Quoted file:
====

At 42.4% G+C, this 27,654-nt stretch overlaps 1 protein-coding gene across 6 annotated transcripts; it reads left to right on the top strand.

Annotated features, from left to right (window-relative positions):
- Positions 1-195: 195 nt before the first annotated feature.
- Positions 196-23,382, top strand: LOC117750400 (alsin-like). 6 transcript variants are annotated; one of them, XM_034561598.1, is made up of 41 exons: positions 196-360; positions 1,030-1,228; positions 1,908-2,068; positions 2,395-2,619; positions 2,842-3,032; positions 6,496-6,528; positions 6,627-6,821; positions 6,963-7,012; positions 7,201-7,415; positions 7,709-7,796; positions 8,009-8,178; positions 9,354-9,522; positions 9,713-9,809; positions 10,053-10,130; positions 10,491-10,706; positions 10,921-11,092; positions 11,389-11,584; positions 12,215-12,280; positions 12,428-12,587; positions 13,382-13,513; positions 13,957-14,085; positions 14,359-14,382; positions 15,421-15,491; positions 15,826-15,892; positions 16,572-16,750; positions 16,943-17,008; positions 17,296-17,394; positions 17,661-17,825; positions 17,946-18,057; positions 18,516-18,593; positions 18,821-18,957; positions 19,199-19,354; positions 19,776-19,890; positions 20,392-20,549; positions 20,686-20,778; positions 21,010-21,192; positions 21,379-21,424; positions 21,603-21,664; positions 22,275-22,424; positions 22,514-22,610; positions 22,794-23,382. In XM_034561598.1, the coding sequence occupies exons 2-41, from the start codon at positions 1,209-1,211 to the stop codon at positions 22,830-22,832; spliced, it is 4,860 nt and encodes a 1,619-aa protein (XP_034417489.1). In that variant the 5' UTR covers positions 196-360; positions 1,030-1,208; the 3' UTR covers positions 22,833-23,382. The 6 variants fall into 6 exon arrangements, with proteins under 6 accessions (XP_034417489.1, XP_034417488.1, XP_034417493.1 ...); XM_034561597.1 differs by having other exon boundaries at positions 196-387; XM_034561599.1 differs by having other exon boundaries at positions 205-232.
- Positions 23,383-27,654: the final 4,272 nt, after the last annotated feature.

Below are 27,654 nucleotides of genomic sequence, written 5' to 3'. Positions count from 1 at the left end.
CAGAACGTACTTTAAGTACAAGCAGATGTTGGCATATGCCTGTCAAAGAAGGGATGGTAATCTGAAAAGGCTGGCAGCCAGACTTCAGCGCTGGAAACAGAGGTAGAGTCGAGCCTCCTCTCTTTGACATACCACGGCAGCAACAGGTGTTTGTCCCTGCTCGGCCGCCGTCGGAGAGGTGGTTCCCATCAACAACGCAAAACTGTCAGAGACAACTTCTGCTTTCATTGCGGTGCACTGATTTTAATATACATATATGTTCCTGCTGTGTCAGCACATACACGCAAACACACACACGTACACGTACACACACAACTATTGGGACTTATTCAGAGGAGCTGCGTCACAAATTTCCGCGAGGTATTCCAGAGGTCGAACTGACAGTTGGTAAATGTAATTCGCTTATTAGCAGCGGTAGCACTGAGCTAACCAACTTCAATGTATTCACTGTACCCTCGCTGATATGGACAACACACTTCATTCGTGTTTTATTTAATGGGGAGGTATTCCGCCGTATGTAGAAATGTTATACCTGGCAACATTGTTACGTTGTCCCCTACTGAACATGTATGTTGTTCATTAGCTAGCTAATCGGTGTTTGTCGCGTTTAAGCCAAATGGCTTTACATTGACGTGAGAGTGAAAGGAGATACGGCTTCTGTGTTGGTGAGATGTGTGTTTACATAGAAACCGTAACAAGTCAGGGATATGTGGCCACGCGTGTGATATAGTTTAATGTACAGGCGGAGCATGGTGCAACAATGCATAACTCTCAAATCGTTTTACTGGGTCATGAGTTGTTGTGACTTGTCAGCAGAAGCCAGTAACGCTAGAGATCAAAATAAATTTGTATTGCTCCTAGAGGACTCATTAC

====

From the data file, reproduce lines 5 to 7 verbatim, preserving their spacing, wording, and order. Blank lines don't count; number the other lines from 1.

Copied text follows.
- Positions 23,383-27,654: the final 4,272 nt, after the last annotated feature.

Below are 27,654 nucleotides of genomic sequence, written 5' to 3'. Positions count from 1 at the left end.
CAGAACGTACTTTAAGTACAAGCAGATGTTGGCATATGCCTGTCAAAGAAGGGATGGTAATCTGAAAAGGCTGGCAGCCAGACTTCAGCGCTGGAAACAGAGGTAGAGTCGAGCCTCCTCTCTTTGACATACCACGGCAGCAACAGGTGTTTGTCCCTGCTCGGCCGCCGTCGGAGAGGTGGTTCCCATCAACAACGCAAAACTGTCAGAGACAACTTCTGCTTTCATTGCGGTGCACTGATTTTAATATACATATATGTTCCTGCTGTGTCAGCACATACACGCAAACACACACACGTACACGTACACACACAACTATTGGGACTTATTCAGAGGAGCTGCGTCACAAATTTCCGCGAGGTATTCCAGAGGTCGAACTGACAGTTGGTAAATGTAATTCGCTTATTAGCAGCGGTAGCACTGAGCTAACCAACTTCAATGTATTCACTGTACCCTCGCTGATATGGACAACACACTTCATTCGTGTTTTATTTAATGGGGAGGTATTCCGCCGTATGTAGAAATGTTATACCTGGCAACATTGTTACGTTGTCCCCTACTGAACATGTATGTTGTTCATTAGCTAGCTAATCGGTGTTTGTCGCGTTTAAGCCAAATGGCTTTACATTGACGTGAGAGTGAAAGGAGATACGGCTTCTGTGTTGGTGAGATGTGTGTTTACATAGAAACCGTAACAAGTCAGGGATATGTGGCCACGCGTGTGATATAGTTTAATGTACAGGCGGAGCATGGTGCAACAATGCATAACTCTCAAATCGTTTTACTGGGTCATGAGTTGTTGTGACTTGTCAGCAGAAGCCAGTAACGCTAGAGATCAAAATAAATTTGTATTGCTCCTAGAGGACTCATTAC